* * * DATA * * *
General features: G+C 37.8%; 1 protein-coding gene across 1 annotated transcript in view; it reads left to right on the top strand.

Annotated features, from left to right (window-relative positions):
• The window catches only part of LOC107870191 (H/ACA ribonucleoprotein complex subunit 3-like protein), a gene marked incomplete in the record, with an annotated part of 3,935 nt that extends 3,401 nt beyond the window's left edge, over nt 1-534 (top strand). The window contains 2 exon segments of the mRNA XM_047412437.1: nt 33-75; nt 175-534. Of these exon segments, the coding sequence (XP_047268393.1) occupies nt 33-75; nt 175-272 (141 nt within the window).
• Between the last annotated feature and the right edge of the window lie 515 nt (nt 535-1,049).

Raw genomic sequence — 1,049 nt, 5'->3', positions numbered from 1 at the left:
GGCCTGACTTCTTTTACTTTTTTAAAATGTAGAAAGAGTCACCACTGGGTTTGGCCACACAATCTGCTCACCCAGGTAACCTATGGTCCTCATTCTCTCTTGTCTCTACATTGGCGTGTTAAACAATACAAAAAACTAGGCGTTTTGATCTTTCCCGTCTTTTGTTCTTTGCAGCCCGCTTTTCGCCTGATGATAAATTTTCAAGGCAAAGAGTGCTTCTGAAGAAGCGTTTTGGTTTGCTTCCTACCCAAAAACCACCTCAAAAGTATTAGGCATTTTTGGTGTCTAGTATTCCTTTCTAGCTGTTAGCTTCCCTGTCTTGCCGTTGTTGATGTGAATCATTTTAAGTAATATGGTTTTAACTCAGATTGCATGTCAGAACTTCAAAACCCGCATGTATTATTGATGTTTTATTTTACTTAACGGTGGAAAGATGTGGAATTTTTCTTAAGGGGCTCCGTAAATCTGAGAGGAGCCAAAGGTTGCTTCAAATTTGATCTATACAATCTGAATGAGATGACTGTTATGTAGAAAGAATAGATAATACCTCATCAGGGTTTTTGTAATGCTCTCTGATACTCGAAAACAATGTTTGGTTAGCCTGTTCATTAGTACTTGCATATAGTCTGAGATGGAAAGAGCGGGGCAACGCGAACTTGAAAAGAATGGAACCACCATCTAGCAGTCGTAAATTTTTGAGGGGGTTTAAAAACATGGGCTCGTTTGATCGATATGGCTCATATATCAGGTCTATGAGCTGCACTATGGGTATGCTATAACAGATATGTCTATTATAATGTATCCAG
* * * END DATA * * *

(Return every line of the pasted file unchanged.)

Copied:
General features: G+C 37.8%; 1 protein-coding gene across 1 annotated transcript in view; it reads left to right on the top strand.

Annotated features, from left to right (window-relative positions):
• The window catches only part of LOC107870191 (H/ACA ribonucleoprotein complex subunit 3-like protein), a gene marked incomplete in the record, with an annotated part of 3,935 nt that extends 3,401 nt beyond the window's left edge, over nt 1-534 (top strand). The window contains 2 exon segments of the mRNA XM_047412437.1: nt 33-75; nt 175-534. Of these exon segments, the coding sequence (XP_047268393.1) occupies nt 33-75; nt 175-272 (141 nt within the window).
• Between the last annotated feature and the right edge of the window lie 515 nt (nt 535-1,049).

Raw genomic sequence — 1,049 nt, 5'->3', positions numbered from 1 at the left:
GGCCTGACTTCTTTTACTTTTTTAAAATGTAGAAAGAGTCACCACTGGGTTTGGCCACACAATCTGCTCACCCAGGTAACCTATGGTCCTCATTCTCTCTTGTCTCTACATTGGCGTGTTAAACAATACAAAAAACTAGGCGTTTTGATCTTTCCCGTCTTTTGTTCTTTGCAGCCCGCTTTTCGCCTGATGATAAATTTTCAAGGCAAAGAGTGCTTCTGAAGAAGCGTTTTGGTTTGCTTCCTACCCAAAAACCACCTCAAAAGTATTAGGCATTTTTGGTGTCTAGTATTCCTTTCTAGCTGTTAGCTTCCCTGTCTTGCCGTTGTTGATGTGAATCATTTTAAGTAATATGGTTTTAACTCAGATTGCATGTCAGAACTTCAAAACCCGCATGTATTATTGATGTTTTATTTTACTTAACGGTGGAAAGATGTGGAATTTTTCTTAAGGGGCTCCGTAAATCTGAGAGGAGCCAAAGGTTGCTTCAAATTTGATCTATACAATCTGAATGAGATGACTGTTATGTAGAAAGAATAGATAATACCTCATCAGGGTTTTTGTAATGCTCTCTGATACTCGAAAACAATGTTTGGTTAGCCTGTTCATTAGTACTTGCATATAGTCTGAGATGGAAAGAGCGGGGCAACGCGAACTTGAAAAGAATGGAACCACCATCTAGCAGTCGTAAATTTTTGAGGGGGTTTAAAAACATGGGCTCGTTTGATCGATATGGCTCATATATCAGGTCTATGAGCTGCACTATGGGTATGCTATAACAGATATGTCTATTATAATGTATCCAG